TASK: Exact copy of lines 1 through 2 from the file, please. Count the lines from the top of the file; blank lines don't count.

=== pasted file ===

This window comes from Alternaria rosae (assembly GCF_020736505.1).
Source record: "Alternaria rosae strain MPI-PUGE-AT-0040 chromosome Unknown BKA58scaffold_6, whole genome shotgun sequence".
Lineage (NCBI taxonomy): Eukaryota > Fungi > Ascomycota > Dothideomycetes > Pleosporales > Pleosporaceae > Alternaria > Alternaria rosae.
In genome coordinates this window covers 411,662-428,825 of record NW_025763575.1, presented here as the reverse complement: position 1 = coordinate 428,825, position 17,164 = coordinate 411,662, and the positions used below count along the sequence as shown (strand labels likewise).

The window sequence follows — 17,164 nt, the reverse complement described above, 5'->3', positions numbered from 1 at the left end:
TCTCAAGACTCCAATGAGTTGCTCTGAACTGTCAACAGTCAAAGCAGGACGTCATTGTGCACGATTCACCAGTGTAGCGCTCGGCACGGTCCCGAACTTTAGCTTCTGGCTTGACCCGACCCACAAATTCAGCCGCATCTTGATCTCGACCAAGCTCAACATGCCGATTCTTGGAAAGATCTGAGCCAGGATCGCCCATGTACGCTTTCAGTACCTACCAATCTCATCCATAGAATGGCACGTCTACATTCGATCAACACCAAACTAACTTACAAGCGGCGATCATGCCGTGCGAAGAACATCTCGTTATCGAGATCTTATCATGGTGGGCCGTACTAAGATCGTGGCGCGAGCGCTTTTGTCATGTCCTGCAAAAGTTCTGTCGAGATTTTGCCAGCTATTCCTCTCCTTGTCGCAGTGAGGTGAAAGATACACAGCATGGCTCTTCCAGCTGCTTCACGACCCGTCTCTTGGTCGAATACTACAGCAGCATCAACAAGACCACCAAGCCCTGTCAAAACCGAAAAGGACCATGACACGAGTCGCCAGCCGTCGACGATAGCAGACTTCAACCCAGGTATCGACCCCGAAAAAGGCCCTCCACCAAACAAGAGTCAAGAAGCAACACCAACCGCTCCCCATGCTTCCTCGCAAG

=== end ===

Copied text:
This window comes from Alternaria rosae (assembly GCF_020736505.1).
Source record: "Alternaria rosae strain MPI-PUGE-AT-0040 chromosome Unknown BKA58scaffold_6, whole genome shotgun sequence".